Hence the introduction into of lives for several days this month of formidable trucks and machines that made us feel butch by association overnight.

Above: Eddie consults with the Clarksburg Construction Company crew that’s preparing to make quick work of our rutty old surface.

Above: The excavation commences.
Above: And the new driveway materializes: flatter, firmer, and able to accommodate more than two cars comfortably.

Above: All of this unfolds under Lulu’s watchful eye.

Helping Save the Planet One Drafty Attic At a Time

Berkshire Gas, the company that provides heat for our new home, is one of the energy outfits that co-sponsor a Massachusetts program called Mass Save. The gist of its mission is (1) to provide a free "home energy assessment" to ascertain whether your house is burdened with energy-wasting utilities and/or insulation gaps that are forcing you to overspend to heat the joint and otherwise meet your energy-consumption needs; and (2) arrange with local contractors to remedy any deficiencies at a cost made practical by a substantial rebate while, y’know, reducing your family’s "carbon footprint."

Eddie and I requested the assessment, which was impressively thorough. The upshot was that our most pressing problem was inadequate insulation in our attic.

Thus did it come to pass that, a few weeks later, an amiable team of experts from Beyond Green Construction arrived to repair and replace any wayward vents and spew fluffy insulation foam into our attic via a formidably lengthy hose that could have almost been mistaken for the gigantic, man-eating anaconda serpent from the horror movie of that name.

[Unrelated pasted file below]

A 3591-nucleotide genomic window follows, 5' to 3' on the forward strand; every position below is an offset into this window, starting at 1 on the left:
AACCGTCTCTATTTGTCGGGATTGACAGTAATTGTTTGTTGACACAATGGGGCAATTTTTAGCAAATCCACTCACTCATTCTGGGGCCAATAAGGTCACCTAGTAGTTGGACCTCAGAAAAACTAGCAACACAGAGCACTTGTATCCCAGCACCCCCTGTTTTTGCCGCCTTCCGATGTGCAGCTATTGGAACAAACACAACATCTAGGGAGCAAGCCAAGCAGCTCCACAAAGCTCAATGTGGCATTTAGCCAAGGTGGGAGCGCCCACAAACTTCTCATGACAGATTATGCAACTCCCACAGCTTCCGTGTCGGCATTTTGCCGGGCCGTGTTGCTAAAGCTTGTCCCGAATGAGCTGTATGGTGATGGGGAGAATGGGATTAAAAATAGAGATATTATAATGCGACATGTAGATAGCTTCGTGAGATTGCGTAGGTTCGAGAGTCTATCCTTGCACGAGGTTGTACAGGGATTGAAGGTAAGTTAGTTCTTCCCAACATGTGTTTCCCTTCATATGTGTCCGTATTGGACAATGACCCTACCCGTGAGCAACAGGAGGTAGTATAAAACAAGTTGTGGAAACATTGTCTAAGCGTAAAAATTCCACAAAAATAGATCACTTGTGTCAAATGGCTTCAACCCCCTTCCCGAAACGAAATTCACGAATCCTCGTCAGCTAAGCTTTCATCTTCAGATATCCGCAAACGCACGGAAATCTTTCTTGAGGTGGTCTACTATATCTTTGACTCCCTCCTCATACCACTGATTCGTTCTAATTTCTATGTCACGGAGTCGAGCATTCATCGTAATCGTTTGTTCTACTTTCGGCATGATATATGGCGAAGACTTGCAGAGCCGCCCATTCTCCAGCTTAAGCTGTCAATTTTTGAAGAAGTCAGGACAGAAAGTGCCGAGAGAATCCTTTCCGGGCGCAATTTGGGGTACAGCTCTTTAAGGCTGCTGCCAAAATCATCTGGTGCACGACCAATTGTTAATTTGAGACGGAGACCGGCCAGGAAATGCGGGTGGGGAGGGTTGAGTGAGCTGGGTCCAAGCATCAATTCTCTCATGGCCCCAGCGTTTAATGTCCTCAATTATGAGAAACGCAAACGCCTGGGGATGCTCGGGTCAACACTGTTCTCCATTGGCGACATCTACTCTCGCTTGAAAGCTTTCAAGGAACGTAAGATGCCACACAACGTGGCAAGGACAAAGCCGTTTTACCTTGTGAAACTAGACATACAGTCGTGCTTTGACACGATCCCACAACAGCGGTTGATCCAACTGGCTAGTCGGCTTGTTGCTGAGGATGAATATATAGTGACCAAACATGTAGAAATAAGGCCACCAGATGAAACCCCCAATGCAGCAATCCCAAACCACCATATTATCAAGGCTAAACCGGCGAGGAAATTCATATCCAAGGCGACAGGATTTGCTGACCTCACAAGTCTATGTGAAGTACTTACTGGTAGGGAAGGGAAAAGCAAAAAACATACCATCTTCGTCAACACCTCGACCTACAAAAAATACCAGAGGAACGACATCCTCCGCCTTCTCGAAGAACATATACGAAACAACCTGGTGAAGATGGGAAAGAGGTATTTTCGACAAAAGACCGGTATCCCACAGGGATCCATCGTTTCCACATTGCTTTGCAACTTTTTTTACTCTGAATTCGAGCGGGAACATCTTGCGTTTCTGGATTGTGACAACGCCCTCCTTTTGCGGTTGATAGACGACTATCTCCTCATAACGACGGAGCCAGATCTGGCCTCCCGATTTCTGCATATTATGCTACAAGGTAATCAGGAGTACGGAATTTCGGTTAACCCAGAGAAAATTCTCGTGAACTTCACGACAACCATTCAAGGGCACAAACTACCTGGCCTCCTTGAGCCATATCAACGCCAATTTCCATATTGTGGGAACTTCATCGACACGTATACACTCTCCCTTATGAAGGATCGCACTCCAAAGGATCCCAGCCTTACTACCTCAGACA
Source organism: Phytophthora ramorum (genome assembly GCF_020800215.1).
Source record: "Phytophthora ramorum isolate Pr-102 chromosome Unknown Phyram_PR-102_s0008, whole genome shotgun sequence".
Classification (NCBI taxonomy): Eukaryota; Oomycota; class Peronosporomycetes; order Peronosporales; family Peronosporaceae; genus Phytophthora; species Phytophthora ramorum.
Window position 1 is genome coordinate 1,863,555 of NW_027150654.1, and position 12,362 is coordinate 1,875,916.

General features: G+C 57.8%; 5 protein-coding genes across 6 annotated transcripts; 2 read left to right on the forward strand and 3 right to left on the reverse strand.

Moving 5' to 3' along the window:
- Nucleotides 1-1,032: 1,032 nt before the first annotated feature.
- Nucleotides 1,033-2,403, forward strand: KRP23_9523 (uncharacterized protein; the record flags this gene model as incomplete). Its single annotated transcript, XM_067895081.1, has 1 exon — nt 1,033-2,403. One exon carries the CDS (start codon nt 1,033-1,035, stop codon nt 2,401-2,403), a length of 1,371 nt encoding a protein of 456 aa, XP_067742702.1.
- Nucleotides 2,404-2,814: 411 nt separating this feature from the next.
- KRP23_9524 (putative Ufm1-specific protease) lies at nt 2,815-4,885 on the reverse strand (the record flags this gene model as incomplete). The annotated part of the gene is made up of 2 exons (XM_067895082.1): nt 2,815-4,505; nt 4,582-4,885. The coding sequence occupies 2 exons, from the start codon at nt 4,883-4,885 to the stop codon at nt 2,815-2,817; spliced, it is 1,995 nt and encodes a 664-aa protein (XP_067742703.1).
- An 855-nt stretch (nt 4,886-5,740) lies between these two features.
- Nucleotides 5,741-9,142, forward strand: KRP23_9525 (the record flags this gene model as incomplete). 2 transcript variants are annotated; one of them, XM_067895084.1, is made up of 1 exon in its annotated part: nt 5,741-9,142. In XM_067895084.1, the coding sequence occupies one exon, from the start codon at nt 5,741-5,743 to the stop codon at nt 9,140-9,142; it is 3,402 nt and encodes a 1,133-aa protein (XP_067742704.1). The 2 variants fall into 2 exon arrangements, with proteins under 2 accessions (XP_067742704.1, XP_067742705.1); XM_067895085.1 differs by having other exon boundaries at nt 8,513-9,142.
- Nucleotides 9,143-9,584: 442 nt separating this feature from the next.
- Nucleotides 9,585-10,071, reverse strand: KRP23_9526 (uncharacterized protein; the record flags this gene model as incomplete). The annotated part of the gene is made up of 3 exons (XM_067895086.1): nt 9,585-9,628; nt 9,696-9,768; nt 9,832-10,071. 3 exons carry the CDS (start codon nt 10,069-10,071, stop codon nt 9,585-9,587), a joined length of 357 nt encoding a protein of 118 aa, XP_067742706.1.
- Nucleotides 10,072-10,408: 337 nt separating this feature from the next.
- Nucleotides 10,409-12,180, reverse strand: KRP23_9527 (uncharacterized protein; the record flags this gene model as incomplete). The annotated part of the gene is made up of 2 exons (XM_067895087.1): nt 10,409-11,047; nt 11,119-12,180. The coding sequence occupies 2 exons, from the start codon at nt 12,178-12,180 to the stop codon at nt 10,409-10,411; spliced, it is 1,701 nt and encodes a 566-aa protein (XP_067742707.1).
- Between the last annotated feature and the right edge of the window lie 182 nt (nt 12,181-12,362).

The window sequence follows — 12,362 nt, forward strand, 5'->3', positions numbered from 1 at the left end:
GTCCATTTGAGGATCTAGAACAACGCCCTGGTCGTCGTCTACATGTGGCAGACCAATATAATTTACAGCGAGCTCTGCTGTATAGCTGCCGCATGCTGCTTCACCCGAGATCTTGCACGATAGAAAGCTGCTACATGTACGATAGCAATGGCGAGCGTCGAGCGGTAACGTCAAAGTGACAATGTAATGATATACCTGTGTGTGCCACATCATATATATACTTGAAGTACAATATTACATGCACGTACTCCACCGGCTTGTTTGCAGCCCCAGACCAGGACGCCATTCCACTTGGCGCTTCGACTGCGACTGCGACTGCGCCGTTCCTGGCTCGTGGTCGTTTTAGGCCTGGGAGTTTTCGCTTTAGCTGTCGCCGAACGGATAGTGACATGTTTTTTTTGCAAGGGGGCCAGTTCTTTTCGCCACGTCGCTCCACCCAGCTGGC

Above: See the insulation hose snaking its way through our hallways and passages and being guided upwards into the nether-regions of our attic.

Above: See the power with which the throbbing hose propels its foamy matter into the darkness within.

Above: My poorly composed photo in which the very interesting device described below is totally hidden behind the guys who are about to make use of it.

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Before they began work and then before leaving the workmen utilized a clever house-wide vacuuming device that was temporarily installed in our front doorway. This created a measurable wind-stream they could use to ascertain that the air throughout our home was now better contained and controlled.

Not only did this super-vacuum send every hidden dust-bunny in the house scurrying into view, but it blew out the pilot flame in our basement water-heater.

Yard Machinery Report